Do you know what morals are Violet? They're other people's rules. Do you know what a conscience is? Freedom to use your own intelligence to determine what is right or wrong. You possess that freedom and no one can remove it from you.
How to obey parents and listen to your mother's mind. How not to show your own thoughts, to put your feelings behind your face so you can take advantage of hidden opportunities. Why easy things are not worth pursuing. How to know your own worth and polish it, never flashing it around like a cheap ring. Why Chinese thinking is best.
I think now that fate is half shaped by expectation, half by inattention. But somehow, when you lose something you love, faith takes over. You have to pay attention to what you lost. You have to undo the expectation.
As a precaution, Ruth had also gnawed over the worst possibilities—brain tumor, Alzheimer's, stroke—believing this would ensure that it was not these things. History had always proven that she worried for nothing.
I'm usually woken by a vibration on my up-band. It's the gradual vibration for about ten seconds, and then the chimes of my blue light. It's just a way to wake gently. It all gently puts me into awake-mode. I play music off of my Sonos playlist. 'The Rachmaninoff Concerto 3 in D-minor', 1st movement.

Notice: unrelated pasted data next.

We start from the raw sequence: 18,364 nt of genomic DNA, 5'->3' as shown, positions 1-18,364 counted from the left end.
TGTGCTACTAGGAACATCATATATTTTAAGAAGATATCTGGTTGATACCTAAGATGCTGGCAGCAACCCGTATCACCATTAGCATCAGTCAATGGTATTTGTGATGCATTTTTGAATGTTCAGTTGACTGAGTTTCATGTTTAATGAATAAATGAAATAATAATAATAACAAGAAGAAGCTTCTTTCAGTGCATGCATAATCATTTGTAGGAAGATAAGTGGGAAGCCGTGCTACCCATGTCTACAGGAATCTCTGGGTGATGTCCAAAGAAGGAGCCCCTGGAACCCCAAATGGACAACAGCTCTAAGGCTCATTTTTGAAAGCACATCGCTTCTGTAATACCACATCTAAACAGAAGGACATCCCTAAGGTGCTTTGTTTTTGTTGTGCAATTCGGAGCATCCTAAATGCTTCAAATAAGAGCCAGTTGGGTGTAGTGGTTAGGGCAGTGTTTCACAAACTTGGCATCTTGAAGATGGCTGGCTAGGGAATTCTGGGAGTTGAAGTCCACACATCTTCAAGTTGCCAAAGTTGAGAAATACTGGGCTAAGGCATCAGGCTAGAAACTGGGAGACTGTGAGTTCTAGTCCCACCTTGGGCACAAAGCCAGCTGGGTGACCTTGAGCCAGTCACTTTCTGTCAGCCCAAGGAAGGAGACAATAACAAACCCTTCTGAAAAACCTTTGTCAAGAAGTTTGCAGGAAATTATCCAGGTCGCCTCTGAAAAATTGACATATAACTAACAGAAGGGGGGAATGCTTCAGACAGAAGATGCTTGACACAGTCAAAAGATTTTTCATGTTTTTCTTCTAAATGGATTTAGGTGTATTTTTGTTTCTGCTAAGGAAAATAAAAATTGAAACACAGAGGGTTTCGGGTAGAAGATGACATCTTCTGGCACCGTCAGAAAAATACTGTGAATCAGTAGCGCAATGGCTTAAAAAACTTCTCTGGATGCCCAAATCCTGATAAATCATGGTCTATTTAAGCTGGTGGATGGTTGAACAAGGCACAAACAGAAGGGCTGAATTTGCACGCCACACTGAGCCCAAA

And I think now that fate is shaped half by expectation, half by inattention. But somehow, when you lose something you love, faith takes over. You have to pay attention to what you lost. You have to undo the expectation.
I would never require anyone to read any book. That seems antithetical to why we read - which is to choose a book for our personal reasons. I always shudder when I'm told my books are on required reading lists.
Yet part of me also thinks the whole idea makes perfect sense. The three of us, leaving our differences behind, stepping on the plane together, sitting side by side, lifting off, moving West to reach the East.
For books I want to keep reading, it's definitely the voice. It must be a voice I've never heard before, and it must have its own particular intelligence. By 'voice,' I don't mean vernacular. It has to have its own particular history and world that it inhabits.
That is the saddest part when you lose someone you love—that person keeps changing. And later you wonder, Is this the same person I lost? Maybe you lost more, maybe less, ten thousand different things that come from your memory or imagination—and you do not know which is which, which was true, which is false.